2. Laura is not responsible for her father’s wrongdoing. She was a child when he made his decisions.
3. Laura’s books are historically based fiction. Some have faulted Laura for not including some aspects of her family’s history in the books and for changing some details. But the books were not meant to be completely autobiographical. Laura originally wrote her life story in Pioneer Girl, but then changed her focus to stories for children.
4. Laura’s books represent a significant swatch of American history. Through story Laura shares with us what is was like to travel in a covered wagon, build a homestead, establish a town, and so many other aspects of pioneer life.
5. Laura’s book depict strong family values like industriousness, independence, frugality, hospitality, community, resilience through hardships, thoughtfulness towards others.
6. Laura’s books can spark discussions, such as:
- Every culture has its blind spots. What were some of theirs? What are some of ours?
- Every person and culture has good and bad points. What were some good and bad attitudes in the Little House books? (Good: industriousness, frugality, hospitality. Bad: wrong views of other races, Laura’s wanting to “get back” at others, particularly Nellie Olsen).
- What led to the hostility between settlers and Native Americans? How could things have been handled differently?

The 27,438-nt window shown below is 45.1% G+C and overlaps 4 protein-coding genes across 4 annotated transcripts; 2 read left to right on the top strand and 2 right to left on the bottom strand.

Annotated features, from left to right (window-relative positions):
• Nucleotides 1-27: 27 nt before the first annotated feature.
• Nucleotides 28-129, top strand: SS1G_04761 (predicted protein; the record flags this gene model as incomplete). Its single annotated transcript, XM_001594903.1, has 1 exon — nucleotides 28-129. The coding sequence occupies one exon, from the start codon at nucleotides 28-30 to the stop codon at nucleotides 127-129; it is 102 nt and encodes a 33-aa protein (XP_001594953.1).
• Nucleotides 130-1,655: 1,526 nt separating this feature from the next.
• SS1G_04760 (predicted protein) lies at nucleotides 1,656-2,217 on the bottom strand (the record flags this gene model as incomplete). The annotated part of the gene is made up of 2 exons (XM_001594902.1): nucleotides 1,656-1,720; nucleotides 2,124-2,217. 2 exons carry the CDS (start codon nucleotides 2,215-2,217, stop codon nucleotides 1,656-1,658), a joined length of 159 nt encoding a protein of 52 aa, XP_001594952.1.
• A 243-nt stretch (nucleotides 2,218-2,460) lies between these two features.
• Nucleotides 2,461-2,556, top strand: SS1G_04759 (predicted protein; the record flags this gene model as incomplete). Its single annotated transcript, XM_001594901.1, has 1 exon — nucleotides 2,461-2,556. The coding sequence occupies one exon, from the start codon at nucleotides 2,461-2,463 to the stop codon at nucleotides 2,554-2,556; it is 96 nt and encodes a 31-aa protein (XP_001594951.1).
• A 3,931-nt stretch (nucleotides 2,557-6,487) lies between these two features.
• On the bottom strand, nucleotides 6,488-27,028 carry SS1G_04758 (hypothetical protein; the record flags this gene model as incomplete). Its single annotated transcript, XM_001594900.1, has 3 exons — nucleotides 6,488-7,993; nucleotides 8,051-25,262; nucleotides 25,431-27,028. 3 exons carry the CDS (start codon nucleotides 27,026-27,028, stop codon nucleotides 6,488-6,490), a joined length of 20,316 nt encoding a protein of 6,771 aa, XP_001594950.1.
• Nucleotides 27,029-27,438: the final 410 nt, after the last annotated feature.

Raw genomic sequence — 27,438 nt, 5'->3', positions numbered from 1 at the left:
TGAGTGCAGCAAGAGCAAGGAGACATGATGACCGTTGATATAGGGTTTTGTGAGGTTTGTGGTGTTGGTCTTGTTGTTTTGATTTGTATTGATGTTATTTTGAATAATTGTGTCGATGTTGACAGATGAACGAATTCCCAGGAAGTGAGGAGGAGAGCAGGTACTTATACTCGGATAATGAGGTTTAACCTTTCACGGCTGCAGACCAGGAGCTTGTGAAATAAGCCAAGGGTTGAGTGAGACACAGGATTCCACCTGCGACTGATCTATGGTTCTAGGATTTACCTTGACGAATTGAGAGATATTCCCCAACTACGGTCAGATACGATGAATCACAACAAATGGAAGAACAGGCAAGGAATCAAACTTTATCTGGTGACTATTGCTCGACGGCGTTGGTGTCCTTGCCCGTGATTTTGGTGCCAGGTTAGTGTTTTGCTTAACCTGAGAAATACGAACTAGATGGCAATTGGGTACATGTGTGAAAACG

- Look at how far society has come in its thinking about other races over the years. But our racial attitudes on an individual and national level are still not what they should be. How can we grow in this area?
- Were there any signs in the books that attitudes were changing? (For instance, Laura’s family was treated by a black doctor at one time. Pa interacted with the Indians sometimes, assured Ma it was fine to do so, and in The Long Winter believed an Indian who came to warn the white men that a bad winter was coming).
7. Laura’s writing is realistic, not idyllic. Some have charged Laura with painting the pioneering family and life as idyllic. But…locusts? Blindness? Bilzzards? Wolves? Fire? Drought? Lack of food and resources? No, nearly every book deals with some kind of calamity. And Laura even realistically depicts sibling squabbling and parental tension.
8. Laura’s writing is excellent. Her stories would not have been read and loved all these years if they were not readable and enjoyable.
9. If we stopped reading people with flaws, we wouldn’t have anyone to read.
I agree with Katrina Trinko’s conclusion here:
Wilder — an amazing writer who poignantly and vividly depicted a crucial part of American history — deserves to remain honored as an icon of American children’s literature. By all means, let’s pair reading her with conversations about America’s past and what was right and what was not and what remains debated.
But let’s encourage critical thinking, not purging.
The Real Story Behind “The Little House on the Prairie” Controversy
Learning From Laura Ingalls Wilder
Historical Perspective or Racism in Little House on the Prairie?
(Sharing with Literary Musing Monday)